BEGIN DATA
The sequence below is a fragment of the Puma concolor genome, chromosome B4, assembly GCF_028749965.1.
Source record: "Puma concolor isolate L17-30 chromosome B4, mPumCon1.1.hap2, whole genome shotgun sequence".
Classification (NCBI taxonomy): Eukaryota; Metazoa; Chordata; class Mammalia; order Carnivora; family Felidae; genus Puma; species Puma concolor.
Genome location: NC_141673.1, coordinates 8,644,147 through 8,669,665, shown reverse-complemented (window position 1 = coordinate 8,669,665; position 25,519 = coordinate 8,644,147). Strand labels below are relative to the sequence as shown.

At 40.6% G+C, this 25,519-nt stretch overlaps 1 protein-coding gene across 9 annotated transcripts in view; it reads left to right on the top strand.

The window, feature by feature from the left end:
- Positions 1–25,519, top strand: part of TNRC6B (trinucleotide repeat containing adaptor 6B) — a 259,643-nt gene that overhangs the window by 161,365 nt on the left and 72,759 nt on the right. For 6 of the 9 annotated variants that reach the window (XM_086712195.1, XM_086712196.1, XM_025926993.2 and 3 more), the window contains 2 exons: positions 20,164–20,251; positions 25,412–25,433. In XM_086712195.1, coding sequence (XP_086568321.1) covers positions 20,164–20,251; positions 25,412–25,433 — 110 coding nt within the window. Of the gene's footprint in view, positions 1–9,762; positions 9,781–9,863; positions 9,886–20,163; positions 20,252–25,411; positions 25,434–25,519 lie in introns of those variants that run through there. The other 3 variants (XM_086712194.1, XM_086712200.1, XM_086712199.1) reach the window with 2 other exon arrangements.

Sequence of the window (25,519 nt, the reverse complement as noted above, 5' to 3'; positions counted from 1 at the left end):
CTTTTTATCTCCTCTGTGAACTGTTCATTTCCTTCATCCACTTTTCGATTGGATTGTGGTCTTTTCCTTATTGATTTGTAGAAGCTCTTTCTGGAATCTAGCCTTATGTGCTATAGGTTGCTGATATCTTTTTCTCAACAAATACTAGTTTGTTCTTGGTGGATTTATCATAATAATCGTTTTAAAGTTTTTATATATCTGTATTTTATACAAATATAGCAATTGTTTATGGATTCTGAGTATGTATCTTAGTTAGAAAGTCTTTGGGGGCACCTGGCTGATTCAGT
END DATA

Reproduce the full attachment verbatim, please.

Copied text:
The sequence below is a fragment of the Puma concolor genome, chromosome B4, assembly GCF_028749965.1.
Source record: "Puma concolor isolate L17-30 chromosome B4, mPumCon1.1.hap2, whole genome shotgun sequence".
Classification (NCBI taxonomy): Eukaryota; Metazoa; Chordata; class Mammalia; order Carnivora; family Felidae; genus Puma; species Puma concolor.
Genome location: NC_141673.1, coordinates 8,644,147 through 8,669,665, shown reverse-complemented (window position 1 = coordinate 8,669,665; position 25,519 = coordinate 8,644,147). Strand labels below are relative to the sequence as shown.

At 40.6% G+C, this 25,519-nt stretch overlaps 1 protein-coding gene across 9 annotated transcripts in view; it reads left to right on the top strand.

The window, feature by feature from the left end:
- Positions 1–25,519, top strand: part of TNRC6B (trinucleotide repeat containing adaptor 6B) — a 259,643-nt gene that overhangs the window by 161,365 nt on the left and 72,759 nt on the right. For 6 of the 9 annotated variants that reach the window (XM_086712195.1, XM_086712196.1, XM_025926993.2 and 3 more), the window contains 2 exons: positions 20,164–20,251; positions 25,412–25,433. In XM_086712195.1, coding sequence (XP_086568321.1) covers positions 20,164–20,251; positions 25,412–25,433 — 110 coding nt within the window. Of the gene's footprint in view, positions 1–9,762; positions 9,781–9,863; positions 9,886–20,163; positions 20,252–25,411; positions 25,434–25,519 lie in introns of those variants that run through there. The other 3 variants (XM_086712194.1, XM_086712200.1, XM_086712199.1) reach the window with 2 other exon arrangements.

Sequence of the window (25,519 nt, the reverse complement as noted above, 5' to 3'; positions counted from 1 at the left end):
CTTTTTATCTCCTCTGTGAACTGTTCATTTCCTTCATCCACTTTTCGATTGGATTGTGGTCTTTTCCTTATTGATTTGTAGAAGCTCTTTCTGGAATCTAGCCTTATGTGCTATAGGTTGCTGATATCTTTTTCTCAACAAATACTAGTTTGTTCTTGGTGGATTTATCATAATAATCGTTTTAAAGTTTTTATATATCTGTATTTTATACAAATATAGCAATTGTTTATGGATTCTGAGTATGTATCTTAGTTAGAAAGTCTTTGGGGGCACCTGGCTGATTCAGT